What comes to an end when we take this seriously? Any religion, any morals – they all come to an end. Do you understand the extent of natural mysticism now, how it turns everything upside down?” (5)
Helping in harmony
Many who turned to Bert were not concerned about the philosophy behind his interventions, but turned to him for help with an often deeply serious and painful personal issue. From Bert Hellinger we learned the conditions under which we are in a position to help someone at all, limiting our childish illusions of being able to help our parents, but instead meeting the Other as an adult, with equal love for everyone in their system, respecting their destiny, taking them only as far as we are permitted and guided by life forces. In other words, always in harmony with their parents, their ancestors, with their destiny and the Greater Soul.
“First it means, I am in harmony with my soul and with whatever my soul connects me to. That means, I am in harmony with my origins, with my father, with my mother and with everyone else who belongs to my family: my siblings, grandparents, uncles and aunts and with the dead ones of my family.
To be in harmony with them means I honour them the way they are or were, I give them a place in my heart and in my soul the way they are or were; I feel at one with and connected to them the way they are or were, including their fate, their pain and their death.
To be in such harmony with them means my soul becomes wide and open, permeable for the flow from them to me, the flow through me to others. In that state my soul is not only my own possession.
In my soul I am in harmony with something greater and older and wider to which I belong, by which I am carried and guided, which however challenges me way beyond my own planning and wishing.” (6)
Over the years Hellinger has understood and specified the orders of helping which are followed in constellation facilitation: helping only when there is a need, when asked and able to, only going as far as circumstances permit, not treating adults like children, always seeing them as part of a system and uniting what has been separated, without judgement.
Thank you, Bert, for teaching me how to be able to help myself and others in need.
This kind of helping differs from how helping is viewed in other helping professions and therapeutic modalities and is an essential aspect which differentiates Family Constellations from other approaches. Hellinger probably had this aspect uppermost in his mind when he said he was not a psychotherapist in an interview with Martin Buchholz. When asked: “Then how would you describe yourself?” he responded: “Someone who is in the service of life.” (7)
In the service of Life
For me there is no doubt that Bert was always in the service of life and that he devoted his life to the service of others. I never doubted that and did not need any convincing. However, the confirmation came unexpectedly, through witnessing a representation of Bert Hellinger, in his own presence, in a constellation he set up himself. The man who represented Hellinger in a constellation bowed deeply, deeply, in front of the representatives for clients, those in need who seek help, without much interest for whatever else was going on around him. Another occasion of the essence of Bert coming through a representation in a constellation was conveyed to me by a colleague. He wasn’t chosen for Bert, but during a constellation his representation turned into the representation of Bert. At some point, the facilitator asked other representatives to bow to Bert, at which point his representative objected and reported: “I do not want any adulation. I just wish they realised the importance/significance of the work and respected that more.”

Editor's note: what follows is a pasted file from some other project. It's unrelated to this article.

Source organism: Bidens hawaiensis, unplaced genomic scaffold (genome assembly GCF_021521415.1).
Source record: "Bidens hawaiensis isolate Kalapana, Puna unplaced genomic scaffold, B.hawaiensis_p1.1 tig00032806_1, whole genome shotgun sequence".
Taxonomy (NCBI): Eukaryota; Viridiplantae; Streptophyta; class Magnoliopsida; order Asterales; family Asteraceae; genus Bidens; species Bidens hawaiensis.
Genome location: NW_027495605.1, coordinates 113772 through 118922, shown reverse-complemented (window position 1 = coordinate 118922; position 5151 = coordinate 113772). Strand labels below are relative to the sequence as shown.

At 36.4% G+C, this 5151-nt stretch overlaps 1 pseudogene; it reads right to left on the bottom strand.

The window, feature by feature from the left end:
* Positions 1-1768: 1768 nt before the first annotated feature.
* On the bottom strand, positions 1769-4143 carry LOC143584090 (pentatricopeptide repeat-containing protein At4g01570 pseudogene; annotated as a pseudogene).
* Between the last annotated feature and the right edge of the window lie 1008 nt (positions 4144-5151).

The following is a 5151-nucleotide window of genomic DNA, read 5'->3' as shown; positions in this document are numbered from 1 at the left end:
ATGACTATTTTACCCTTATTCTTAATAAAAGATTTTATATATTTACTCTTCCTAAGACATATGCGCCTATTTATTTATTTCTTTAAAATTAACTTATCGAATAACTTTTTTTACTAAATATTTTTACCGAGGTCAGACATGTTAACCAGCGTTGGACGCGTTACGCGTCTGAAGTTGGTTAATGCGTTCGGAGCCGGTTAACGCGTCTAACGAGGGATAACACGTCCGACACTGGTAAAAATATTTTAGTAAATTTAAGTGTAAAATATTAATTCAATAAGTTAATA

His was a life of humble service, regardless of our projected wishes and need for adulation.
Was Bert Hellinger a guru?
In Love’s Hidden Symmetry there is an account of him being asked: “Did you know that some people think you’re trying to be a guru?” He answered: “Yes, I’ve been told that before, but I don’t worry about it since I finally have found out what a guru is. During a workshop, the group climbed a mountain to celebrate at a restaurant there. When they got ready to walk home, it was pitch black outside and they couldn’t find the path down. One of them who couldn’t see either, took another’s hand; they made a chain and when they got down safely, they thought he was a guru.” (8)
Was Bert Hellinger great?
Yes, if we consider greatness in the way he describes it in the piece entitled: ‘Greatness’.
“Great is only he, who feels equal to others, because the greatest that we have is that which we have in common with all people. He who feels and acknowledges this greatness in himself, knows he is great and at the same time feels connected with all other people.
If he acknowledges this for himself, at the same time he acknowledges it in all other people and he knows he is equal to all. Therefore he can reveal his greatness without fear, for it does not place him above others, but it makes him equal. In this he confirms the greatness of the other person and the other person confirms his greatness. He loves the other in his greatness and is loved for his own greatness by the other. Thereby this greatness connects all people with love and humility.” (9)
This was and remains Bert’s greatness.
Passing it on